Coastal Safety Advice

Coastal Safety Advice – Wirral and Sefton Coasts and River Mersey

We all want people to enjoy our lovely coastlines however failure to acknowledge the potential dangers and take due care can easily spoil your day and life.

There are many dangers on our coast – most are easily avoided with a bit of forethought

  • It’s vital to check out the local tide times – information is widely available on the internet, via smartphone Apps and in booklet form from stationers, angling supplies and many others.
  • Our station shop carries a stock of tide table booklets for £2 each [2015]

    Available from our lifeboat shop

    Available from our lifeboat shop


Both the Wirral and Sefton coasts have extensive areas of sandbank and mud. The tides come in really quickly along the many channels and gullies and can easily catch the unwary out and cut them off from land.

With the tide coming in you may find yourself up to your knees on a sandbank but to reach safety you may have to wade or swim through the much deeper water of the channels.

The tide covers these areas several hours before high tide..

Mud and Soft Sand

There are large areas particularly on the Sefton coast in the vicinity of the Gormley Statues – take note of the warning signs in the area.

On the Wirral side of the Mersey from Vale Park to Seacombe – great care is needed as is the Rock Ferry area.

We have rescued people up to their chest in mud.

Cold can affect you very quickly as the heat flows from your body.

High Tides

We are often subject to dramatic high tides in this area particularly when the wind is blowing strongly form the North / North West. Huge waves often break over the sea wall or along the promenade on the River Mersey.

Photographers in great number are often attracted to such scenes and adults and children love to dodge the waves.

Many however don’t fully take into account the dangers:

  • Debris carried in on a breaking wave – bricks, stones, chunks of wood, bikes, prams, shopping trolleys etc. Note following the next high tide check how much debris is left behind on the promenade and high water mark.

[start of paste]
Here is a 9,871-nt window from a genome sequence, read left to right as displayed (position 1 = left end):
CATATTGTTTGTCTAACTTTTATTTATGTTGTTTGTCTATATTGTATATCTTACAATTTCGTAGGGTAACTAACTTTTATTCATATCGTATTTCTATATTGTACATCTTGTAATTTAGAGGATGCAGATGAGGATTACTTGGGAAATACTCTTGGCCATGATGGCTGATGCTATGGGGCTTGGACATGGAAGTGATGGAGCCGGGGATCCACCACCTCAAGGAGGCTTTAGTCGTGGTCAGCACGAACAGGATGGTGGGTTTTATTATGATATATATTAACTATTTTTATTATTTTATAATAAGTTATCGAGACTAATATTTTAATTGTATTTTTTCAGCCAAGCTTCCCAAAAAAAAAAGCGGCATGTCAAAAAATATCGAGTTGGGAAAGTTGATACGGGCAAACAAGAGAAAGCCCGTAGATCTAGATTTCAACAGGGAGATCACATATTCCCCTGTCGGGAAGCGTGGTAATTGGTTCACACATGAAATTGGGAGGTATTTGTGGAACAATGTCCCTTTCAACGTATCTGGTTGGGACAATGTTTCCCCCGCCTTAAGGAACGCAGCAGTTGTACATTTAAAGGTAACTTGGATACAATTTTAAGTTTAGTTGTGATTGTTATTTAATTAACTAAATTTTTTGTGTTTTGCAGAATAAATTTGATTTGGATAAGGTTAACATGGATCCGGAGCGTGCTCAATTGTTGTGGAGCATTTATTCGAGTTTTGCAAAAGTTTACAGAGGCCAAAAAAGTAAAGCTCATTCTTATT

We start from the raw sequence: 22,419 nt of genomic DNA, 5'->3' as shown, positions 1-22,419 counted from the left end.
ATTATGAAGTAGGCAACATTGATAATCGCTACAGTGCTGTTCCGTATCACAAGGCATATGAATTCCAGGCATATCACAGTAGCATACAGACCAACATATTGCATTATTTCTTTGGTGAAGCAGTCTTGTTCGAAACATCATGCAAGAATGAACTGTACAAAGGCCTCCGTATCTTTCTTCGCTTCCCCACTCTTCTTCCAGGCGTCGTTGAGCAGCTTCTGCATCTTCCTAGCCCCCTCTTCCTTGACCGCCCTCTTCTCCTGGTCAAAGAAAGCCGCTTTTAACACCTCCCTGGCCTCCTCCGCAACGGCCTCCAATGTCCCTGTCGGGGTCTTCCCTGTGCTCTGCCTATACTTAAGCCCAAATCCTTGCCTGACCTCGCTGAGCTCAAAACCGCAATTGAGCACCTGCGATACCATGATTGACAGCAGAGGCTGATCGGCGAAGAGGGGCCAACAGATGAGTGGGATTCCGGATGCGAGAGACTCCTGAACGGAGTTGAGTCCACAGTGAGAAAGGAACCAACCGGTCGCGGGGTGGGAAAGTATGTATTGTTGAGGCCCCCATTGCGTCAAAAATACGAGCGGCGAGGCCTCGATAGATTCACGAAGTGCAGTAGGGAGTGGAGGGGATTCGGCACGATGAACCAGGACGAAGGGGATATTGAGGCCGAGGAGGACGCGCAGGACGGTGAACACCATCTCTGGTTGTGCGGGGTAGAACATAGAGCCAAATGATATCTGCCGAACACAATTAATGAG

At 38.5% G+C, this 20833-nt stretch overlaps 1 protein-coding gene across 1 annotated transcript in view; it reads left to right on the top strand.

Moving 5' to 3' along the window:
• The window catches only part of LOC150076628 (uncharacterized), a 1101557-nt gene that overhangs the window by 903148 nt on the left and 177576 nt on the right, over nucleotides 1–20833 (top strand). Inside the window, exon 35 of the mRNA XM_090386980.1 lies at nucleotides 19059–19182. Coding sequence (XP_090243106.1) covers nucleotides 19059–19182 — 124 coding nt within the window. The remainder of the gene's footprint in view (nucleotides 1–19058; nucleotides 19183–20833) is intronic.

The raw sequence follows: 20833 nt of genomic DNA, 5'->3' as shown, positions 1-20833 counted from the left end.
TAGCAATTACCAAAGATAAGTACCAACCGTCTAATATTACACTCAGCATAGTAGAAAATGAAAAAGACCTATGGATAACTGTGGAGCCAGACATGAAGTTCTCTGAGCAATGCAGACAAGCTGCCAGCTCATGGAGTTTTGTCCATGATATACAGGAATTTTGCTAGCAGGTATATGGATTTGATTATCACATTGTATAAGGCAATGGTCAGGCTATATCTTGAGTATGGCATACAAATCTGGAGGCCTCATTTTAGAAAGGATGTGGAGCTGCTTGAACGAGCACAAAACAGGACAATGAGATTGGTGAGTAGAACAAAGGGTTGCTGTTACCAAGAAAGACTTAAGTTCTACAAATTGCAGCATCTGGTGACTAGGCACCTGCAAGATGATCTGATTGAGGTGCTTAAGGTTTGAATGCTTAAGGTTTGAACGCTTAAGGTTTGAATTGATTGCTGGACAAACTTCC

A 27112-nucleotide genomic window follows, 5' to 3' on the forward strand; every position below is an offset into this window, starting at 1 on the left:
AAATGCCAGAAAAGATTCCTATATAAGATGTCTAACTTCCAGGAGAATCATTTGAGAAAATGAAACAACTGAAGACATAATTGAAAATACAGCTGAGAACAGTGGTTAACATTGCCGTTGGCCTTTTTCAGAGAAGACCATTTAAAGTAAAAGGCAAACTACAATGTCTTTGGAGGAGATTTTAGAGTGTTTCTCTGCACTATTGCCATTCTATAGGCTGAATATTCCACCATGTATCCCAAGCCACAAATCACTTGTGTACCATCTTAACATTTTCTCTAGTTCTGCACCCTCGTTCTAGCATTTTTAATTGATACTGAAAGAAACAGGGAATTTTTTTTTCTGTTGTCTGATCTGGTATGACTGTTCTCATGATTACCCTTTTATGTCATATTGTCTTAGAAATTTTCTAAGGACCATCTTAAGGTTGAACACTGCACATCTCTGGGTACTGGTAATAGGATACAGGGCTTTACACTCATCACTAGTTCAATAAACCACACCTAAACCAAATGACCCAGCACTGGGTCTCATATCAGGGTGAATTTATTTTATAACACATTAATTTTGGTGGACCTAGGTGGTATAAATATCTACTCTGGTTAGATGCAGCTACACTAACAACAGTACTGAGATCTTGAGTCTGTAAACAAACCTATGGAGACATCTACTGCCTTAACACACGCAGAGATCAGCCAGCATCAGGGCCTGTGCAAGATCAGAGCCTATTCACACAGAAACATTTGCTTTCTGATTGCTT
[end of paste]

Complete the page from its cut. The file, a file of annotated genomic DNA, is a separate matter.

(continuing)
• The weight of water in a breaking wave is considerable – the force of it can knock you over or worse drag you into the sea if you are in an exposed position eg: on or near slipway or steps
  • Slipways and Steps are to be avoided – they are often as the name suggests slippy so a breaking wave can easily knock you off your feet and take you into the sea –  photographers in particular take note – as they are often concentrating on the picture rather than the environment that they are in. No picture is worth your life or that of anyone who tries to save you!
  • Keep pets on a lead – we have had several cases recently of dogs ending up in the sea/river having been swept in down slipways or steps and carried off by the tide on the turn. In the cases of rescuing dogs in difficulty its vital that the owners or passers-by do not try to rescue the animals but call for help instead – call 999 ask for HM Coastguard. In many cases the animal will manage to get itself back to land however the human drowns!.

Swimming and Paddling

  • Be aware of the state of the tide – particularly dangerous when on the turn as you can easily be caught in Rip currents and washed out to sea.
  • Only swim in the flagged areas and when lifeguards are on patrol . On Wirral and Sefton coasts they are in position at weekends from Easter  to  end September and 7 days a week during summer holidays and bank holidays.

The RNLI provide more information on varies aspects of safety

click on link:  RNLI – Respect the Water

Click on an image to enlarge – It can get very rough in this area